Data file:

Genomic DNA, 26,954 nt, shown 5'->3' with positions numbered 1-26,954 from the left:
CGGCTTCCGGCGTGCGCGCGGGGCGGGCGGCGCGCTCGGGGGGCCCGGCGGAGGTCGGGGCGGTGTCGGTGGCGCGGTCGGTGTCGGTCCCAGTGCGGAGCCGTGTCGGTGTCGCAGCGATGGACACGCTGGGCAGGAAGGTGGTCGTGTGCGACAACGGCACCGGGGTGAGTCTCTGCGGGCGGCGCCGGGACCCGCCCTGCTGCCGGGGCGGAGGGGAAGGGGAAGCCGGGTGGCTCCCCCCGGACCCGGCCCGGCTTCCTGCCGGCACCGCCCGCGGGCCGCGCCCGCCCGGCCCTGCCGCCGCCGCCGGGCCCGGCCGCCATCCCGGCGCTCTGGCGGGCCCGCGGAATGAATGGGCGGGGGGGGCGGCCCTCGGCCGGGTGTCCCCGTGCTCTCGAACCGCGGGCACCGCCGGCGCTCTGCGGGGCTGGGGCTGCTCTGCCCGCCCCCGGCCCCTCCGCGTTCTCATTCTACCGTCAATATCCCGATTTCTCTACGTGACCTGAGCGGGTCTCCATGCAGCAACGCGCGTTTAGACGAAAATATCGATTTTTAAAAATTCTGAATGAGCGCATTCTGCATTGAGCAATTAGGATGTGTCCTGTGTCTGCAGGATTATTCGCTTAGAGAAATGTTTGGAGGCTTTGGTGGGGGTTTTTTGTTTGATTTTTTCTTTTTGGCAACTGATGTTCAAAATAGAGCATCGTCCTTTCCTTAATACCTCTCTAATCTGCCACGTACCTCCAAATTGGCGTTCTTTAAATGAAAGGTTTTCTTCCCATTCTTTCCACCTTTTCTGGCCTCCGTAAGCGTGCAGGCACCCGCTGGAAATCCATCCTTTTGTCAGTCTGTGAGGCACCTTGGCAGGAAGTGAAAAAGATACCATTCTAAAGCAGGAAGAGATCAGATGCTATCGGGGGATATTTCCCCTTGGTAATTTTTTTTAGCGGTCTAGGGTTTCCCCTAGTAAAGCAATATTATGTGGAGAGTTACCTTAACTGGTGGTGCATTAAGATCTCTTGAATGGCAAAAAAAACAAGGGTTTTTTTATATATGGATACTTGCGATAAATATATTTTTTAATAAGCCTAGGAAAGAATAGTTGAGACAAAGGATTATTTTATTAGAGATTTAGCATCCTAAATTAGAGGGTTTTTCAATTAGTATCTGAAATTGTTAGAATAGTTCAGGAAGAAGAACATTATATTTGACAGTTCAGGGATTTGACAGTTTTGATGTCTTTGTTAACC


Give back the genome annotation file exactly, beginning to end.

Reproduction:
Genomic DNA, 26,954 nt, shown 5'->3' with positions numbered 1-26,954 from the left:
CGGCTTCCGGCGTGCGCGCGGGGCGGGCGGCGCGCTCGGGGGGCCCGGCGGAGGTCGGGGCGGTGTCGGTGGCGCGGTCGGTGTCGGTCCCAGTGCGGAGCCGTGTCGGTGTCGCAGCGATGGACACGCTGGGCAGGAAGGTGGTCGTGTGCGACAACGGCACCGGGGTGAGTCTCTGCGGGCGGCGCCGGGACCCGCCCTGCTGCCGGGGCGGAGGGGAAGGGGAAGCCGGGTGGCTCCCCCCGGACCCGGCCCGGCTTCCTGCCGGCACCGCCCGCGGGCCGCGCCCGCCCGGCCCTGCCGCCGCCGCCGGGCCCGGCCGCCATCCCGGCGCTCTGGCGGGCCCGCGGAATGAATGGGCGGGGGGGGCGGCCCTCGGCCGGGTGTCCCCGTGCTCTCGAACCGCGGGCACCGCCGGCGCTCTGCGGGGCTGGGGCTGCTCTGCCCGCCCCCGGCCCCTCCGCGTTCTCATTCTACCGTCAATATCCCGATTTCTCTACGTGACCTGAGCGGGTCTCCATGCAGCAACGCGCGTTTAGACGAAAATATCGATTTTTAAAAATTCTGAATGAGCGCATTCTGCATTGAGCAATTAGGATGTGTCCTGTGTCTGCAGGATTATTCGCTTAGAGAAATGTTTGGAGGCTTTGGTGGGGGTTTTTTGTTTGATTTTTTCTTTTTGGCAACTGATGTTCAAAATAGAGCATCGTCCTTTCCTTAATACCTCTCTAATCTGCCACGTACCTCCAAATTGGCGTTCTTTAAATGAAAGGTTTTCTTCCCATTCTTTCCACCTTTTCTGGCCTCCGTAAGCGTGCAGGCACCCGCTGGAAATCCATCCTTTTGTCAGTCTGTGAGGCACCTTGGCAGGAAGTGAAAAAGATACCATTCTAAAGCAGGAAGAGATCAGATGCTATCGGGGGATATTTCCCCTTGGTAATTTTTTTTAGCGGTCTAGGGTTTCCCCTAGTAAAGCAATATTATGTGGAGAGTTACCTTAACTGGTGGTGCATTAAGATCTCTTGAATGGCAAAAAAAACAAGGGTTTTTTTATATATGGATACTTGCGATAAATATATTTTTTAATAAGCCTAGGAAAGAATAGTTGAGACAAAGGATTATTTTATTAGAGATTTAGCATCCTAAATTAGAGGGTTTTTCAATTAGTATCTGAAATTGTTAGAATAGTTCAGGAAGAAGAACATTATATTTGACAGTTCAGGGATTTGACAGTTTTGATGTCTTTGTTAACC